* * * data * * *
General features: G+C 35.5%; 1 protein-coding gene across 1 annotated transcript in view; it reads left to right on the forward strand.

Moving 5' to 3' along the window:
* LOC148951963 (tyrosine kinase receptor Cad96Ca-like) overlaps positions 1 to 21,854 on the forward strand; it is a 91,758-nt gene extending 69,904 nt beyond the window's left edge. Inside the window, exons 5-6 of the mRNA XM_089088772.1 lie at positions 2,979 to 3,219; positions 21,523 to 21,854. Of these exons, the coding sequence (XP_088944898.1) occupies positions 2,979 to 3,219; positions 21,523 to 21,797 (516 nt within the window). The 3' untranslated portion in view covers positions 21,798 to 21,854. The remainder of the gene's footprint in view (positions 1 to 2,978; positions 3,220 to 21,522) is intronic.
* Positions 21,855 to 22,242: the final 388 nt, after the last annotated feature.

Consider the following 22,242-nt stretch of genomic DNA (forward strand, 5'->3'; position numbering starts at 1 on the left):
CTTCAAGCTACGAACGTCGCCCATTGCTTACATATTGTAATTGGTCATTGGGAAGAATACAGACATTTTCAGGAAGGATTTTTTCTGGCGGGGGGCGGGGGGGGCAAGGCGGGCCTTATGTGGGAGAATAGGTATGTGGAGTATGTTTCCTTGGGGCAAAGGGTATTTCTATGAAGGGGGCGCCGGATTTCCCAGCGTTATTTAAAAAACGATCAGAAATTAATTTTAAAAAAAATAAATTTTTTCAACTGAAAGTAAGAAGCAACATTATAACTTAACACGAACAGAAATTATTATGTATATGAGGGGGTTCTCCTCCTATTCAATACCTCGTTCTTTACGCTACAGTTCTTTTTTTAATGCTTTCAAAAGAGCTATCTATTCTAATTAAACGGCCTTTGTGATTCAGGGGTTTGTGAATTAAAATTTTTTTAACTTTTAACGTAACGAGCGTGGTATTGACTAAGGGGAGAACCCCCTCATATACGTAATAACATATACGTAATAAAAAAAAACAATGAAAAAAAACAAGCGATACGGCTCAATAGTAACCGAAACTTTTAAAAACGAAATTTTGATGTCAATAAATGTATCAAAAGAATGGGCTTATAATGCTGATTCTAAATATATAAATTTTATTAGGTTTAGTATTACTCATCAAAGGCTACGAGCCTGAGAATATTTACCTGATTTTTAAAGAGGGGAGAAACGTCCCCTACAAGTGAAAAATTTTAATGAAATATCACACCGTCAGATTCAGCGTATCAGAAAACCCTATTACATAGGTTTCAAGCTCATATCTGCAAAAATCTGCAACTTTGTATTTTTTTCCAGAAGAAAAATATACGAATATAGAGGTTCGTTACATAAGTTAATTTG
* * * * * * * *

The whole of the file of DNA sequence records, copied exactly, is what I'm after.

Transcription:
General features: G+C 35.5%; 1 protein-coding gene across 1 annotated transcript in view; it reads left to right on the forward strand.

Moving 5' to 3' along the window:
* LOC148951963 (tyrosine kinase receptor Cad96Ca-like) overlaps positions 1 to 21,854 on the forward strand; it is a 91,758-nt gene extending 69,904 nt beyond the window's left edge. Inside the window, exons 5-6 of the mRNA XM_089088772.1 lie at positions 2,979 to 3,219; positions 21,523 to 21,854. Of these exons, the coding sequence (XP_088944898.1) occupies positions 2,979 to 3,219; positions 21,523 to 21,797 (516 nt within the window). The 3' untranslated portion in view covers positions 21,798 to 21,854. The remainder of the gene's footprint in view (positions 1 to 2,978; positions 3,220 to 21,522) is intronic.
* Positions 21,855 to 22,242: the final 388 nt, after the last annotated feature.

Consider the following 22,242-nt stretch of genomic DNA (forward strand, 5'->3'; position numbering starts at 1 on the left):
CTTCAAGCTACGAACGTCGCCCATTGCTTACATATTGTAATTGGTCATTGGGAAGAATACAGACATTTTCAGGAAGGATTTTTTCTGGCGGGGGGCGGGGGGGGCAAGGCGGGCCTTATGTGGGAGAATAGGTATGTGGAGTATGTTTCCTTGGGGCAAAGGGTATTTCTATGAAGGGGGCGCCGGATTTCCCAGCGTTATTTAAAAAACGATCAGAAATTAATTTTAAAAAAAATAAATTTTTTCAACTGAAAGTAAGAAGCAACATTATAACTTAACACGAACAGAAATTATTATGTATATGAGGGGGTTCTCCTCCTATTCAATACCTCGTTCTTTACGCTACAGTTCTTTTTTTAATGCTTTCAAAAGAGCTATCTATTCTAATTAAACGGCCTTTGTGATTCAGGGGTTTGTGAATTAAAATTTTTTTAACTTTTAACGTAACGAGCGTGGTATTGACTAAGGGGAGAACCCCCTCATATACGTAATAACATATACGTAATAAAAAAAAACAATGAAAAAAAACAAGCGATACGGCTCAATAGTAACCGAAACTTTTAAAAACGAAATTTTGATGTCAATAAATGTATCAAAAGAATGGGCTTATAATGCTGATTCTAAATATATAAATTTTATTAGGTTTAGTATTACTCATCAAAGGCTACGAGCCTGAGAATATTTACCTGATTTTTAAAGAGGGGAGAAACGTCCCCTACAAGTGAAAAATTTTAATGAAATATCACACCGTCAGATTCAGCGTATCAGAAAACCCTATTACATAGGTTTCAAGCTCATATCTGCAAAAATCTGCAACTTTGTATTTTTTTCCAGAAGAAAAATATACGAATATAGAGGTTCGTTACATAAGTTAATTTG